• Student Volunteer Opportunities You’ll Love
• Top 10 Places for Students to Give Back
• Volunteer Scholarships

What else do you like to spend time doing over your holiday break?

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I am about four weeks into our six-week semester break, and I have to admit that I wish I was going back sooner. Now granted, I will probably remind myself of this thought a month from now, on another bleak, gray, subzero day in a long line of previous gray subzero days, when I’m running late, tired from working all day, and I can’t find one of my gloves, my scarf, or my hat (which all seem to disappear one by one as the winter creeps along), and inside my apartment the radiators are sighing warmly and outside it’s starting to snow. Again. By the time February rolls around in Chicago, all the charm of a snowy day is lost entirely, because the new snow usually just accumulates on top of the scallops of dirty, muddy sludge that have been frozen to the ground since December. On my way out the door, I will most likely slip on a patch of black ice and fall on my butt.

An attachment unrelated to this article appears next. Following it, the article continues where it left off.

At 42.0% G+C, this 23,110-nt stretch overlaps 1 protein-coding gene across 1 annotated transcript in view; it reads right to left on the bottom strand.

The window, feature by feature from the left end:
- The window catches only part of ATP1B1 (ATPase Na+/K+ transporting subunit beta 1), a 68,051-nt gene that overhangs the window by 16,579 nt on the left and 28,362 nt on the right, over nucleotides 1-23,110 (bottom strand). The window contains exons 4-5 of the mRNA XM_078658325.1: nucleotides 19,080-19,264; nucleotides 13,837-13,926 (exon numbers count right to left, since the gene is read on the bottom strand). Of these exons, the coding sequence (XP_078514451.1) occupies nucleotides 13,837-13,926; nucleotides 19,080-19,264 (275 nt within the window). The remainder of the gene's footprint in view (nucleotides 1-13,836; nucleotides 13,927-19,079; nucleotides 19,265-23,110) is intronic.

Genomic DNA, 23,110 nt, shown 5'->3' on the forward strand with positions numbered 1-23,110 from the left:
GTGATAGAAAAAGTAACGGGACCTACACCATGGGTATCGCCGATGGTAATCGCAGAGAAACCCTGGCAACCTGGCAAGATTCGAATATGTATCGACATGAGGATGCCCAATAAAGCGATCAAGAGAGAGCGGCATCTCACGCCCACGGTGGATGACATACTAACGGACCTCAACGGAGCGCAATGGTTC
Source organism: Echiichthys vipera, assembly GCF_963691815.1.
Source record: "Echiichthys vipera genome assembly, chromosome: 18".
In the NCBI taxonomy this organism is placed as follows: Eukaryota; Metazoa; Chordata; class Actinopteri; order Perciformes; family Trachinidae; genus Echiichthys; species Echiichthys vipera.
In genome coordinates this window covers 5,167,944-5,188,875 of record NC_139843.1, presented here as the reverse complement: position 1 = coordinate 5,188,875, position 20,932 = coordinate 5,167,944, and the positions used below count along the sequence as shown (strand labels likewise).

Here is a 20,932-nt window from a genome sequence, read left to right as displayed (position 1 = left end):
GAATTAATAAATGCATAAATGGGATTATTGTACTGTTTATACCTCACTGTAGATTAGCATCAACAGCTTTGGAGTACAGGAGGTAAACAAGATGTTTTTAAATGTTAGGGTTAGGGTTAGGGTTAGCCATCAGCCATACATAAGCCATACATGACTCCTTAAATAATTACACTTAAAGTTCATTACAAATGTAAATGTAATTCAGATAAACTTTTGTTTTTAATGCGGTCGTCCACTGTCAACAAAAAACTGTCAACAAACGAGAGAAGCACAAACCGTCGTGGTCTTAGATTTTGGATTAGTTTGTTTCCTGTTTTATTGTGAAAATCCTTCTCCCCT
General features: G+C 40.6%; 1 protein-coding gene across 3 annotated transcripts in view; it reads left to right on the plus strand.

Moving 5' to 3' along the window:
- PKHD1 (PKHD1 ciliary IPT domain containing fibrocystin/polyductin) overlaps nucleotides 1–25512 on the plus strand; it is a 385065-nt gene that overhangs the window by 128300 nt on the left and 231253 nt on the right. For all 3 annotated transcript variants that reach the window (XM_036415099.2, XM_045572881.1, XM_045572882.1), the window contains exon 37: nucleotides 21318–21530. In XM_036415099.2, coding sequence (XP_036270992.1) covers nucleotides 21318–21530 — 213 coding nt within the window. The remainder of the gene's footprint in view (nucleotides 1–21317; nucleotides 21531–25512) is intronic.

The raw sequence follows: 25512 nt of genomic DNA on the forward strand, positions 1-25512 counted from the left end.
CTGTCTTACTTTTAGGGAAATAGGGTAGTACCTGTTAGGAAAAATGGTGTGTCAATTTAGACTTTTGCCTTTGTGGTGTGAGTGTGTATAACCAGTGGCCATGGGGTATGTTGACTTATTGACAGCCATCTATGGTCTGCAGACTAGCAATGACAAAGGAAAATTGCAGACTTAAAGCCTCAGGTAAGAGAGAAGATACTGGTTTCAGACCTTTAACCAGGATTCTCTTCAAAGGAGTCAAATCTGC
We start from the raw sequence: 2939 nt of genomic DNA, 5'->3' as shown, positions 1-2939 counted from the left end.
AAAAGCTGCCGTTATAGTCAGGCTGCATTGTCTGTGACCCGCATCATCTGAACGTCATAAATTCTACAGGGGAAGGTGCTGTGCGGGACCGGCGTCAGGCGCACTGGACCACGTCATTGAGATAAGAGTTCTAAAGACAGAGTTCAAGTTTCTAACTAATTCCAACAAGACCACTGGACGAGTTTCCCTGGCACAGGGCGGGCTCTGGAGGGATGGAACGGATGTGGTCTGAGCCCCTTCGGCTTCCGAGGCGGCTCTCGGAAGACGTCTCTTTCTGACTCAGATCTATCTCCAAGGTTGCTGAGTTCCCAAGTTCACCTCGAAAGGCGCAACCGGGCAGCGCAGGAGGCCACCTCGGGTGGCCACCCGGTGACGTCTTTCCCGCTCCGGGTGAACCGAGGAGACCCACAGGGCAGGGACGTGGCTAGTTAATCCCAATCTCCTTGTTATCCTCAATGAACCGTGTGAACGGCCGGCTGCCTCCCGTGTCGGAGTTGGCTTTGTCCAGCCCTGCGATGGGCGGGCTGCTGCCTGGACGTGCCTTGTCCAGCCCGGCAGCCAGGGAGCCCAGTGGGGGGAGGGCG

But right now, I’m missing the discipline of the weekly check-ins, the camaraderie of my classmates, just, really, the active involvement in a writing community. I’ve been writing consistently over the break (though not as much as I had hoped—see my earlier post about The Tudors)—but this past month of break has been a fresh reminder to that, in the end, writing is a solitary pursuit. This is a reality that cannot—and should not—be changed when you join an MFA program. But what the MFA can do is make you forget it sometimes. We always write alone, but it doesn’t feel quite so lonely when you’ve got work to turn in to teachers, writing groups to plan with classmates, readings to attend, assignments to talk about, required readings to examine, etc. It’s easier to remember that you’re writing for an audience when you are actually going to hear your work read before an audience the next week in class. It’s a lot easier to gauge whether what you’re doing is any good when you get immediate feedback from people whose opinions you respect.

As I head into my final stretch of graduate school, I begin to wonder (okay, fear) what will happen when I graduate: When it’s up to me to keep up with happenings in the Chicago literary world, to form writer’s groups, to seek feedback and help from people I trust. To keep myself from floating away in the purposeful disconnect between writing and real life (and when you’re floating, that’s usually when you’re doing your best writing!) and remembering my audience.

I’d love to hear from those of you who either have already graduated from an MFA program or who never went through a program and are still able, somehow, to balance all of the above issues. How do you make it work once you’re out of the MFA cocoon?